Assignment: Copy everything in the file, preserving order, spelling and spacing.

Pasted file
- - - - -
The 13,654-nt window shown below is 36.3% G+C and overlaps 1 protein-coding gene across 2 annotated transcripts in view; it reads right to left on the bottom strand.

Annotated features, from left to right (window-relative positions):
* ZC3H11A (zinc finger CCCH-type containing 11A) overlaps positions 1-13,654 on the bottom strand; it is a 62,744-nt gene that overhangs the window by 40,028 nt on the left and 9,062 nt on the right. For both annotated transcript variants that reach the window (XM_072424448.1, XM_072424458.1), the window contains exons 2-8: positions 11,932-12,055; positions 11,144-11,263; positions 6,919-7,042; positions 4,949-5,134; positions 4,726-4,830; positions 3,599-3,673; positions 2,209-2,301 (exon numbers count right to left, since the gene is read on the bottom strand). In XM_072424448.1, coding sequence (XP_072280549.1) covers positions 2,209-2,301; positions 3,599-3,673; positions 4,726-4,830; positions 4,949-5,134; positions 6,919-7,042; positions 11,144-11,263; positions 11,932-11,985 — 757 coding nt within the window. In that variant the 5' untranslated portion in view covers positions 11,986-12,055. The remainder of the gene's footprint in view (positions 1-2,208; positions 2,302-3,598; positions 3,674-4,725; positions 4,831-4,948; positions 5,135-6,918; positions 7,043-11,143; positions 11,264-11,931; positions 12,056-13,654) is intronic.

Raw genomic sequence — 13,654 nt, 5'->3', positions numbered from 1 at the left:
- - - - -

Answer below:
The 13,654-nt window shown below is 36.3% G+C and overlaps 1 protein-coding gene across 2 annotated transcripts in view; it reads right to left on the bottom strand.

Annotated features, from left to right (window-relative positions):
* ZC3H11A (zinc finger CCCH-type containing 11A) overlaps positions 1-13,654 on the bottom strand; it is a 62,744-nt gene that overhangs the window by 40,028 nt on the left and 9,062 nt on the right. For both annotated transcript variants that reach the window (XM_072424448.1, XM_072424458.1), the window contains exons 2-8: positions 11,932-12,055; positions 11,144-11,263; positions 6,919-7,042; positions 4,949-5,134; positions 4,726-4,830; positions 3,599-3,673; positions 2,209-2,301 (exon numbers count right to left, since the gene is read on the bottom strand). In XM_072424448.1, coding sequence (XP_072280549.1) covers positions 2,209-2,301; positions 3,599-3,673; positions 4,726-4,830; positions 4,949-5,134; positions 6,919-7,042; positions 11,144-11,263; positions 11,932-11,985 — 757 coding nt within the window. In that variant the 5' untranslated portion in view covers positions 11,986-12,055. The remainder of the gene's footprint in view (positions 1-2,208; positions 2,302-3,598; positions 3,674-4,725; positions 4,831-4,948; positions 5,135-6,918; positions 7,043-11,143; positions 11,264-11,931; positions 12,056-13,654) is intronic.

Raw genomic sequence — 13,654 nt, 5'->3', positions numbered from 1 at the left: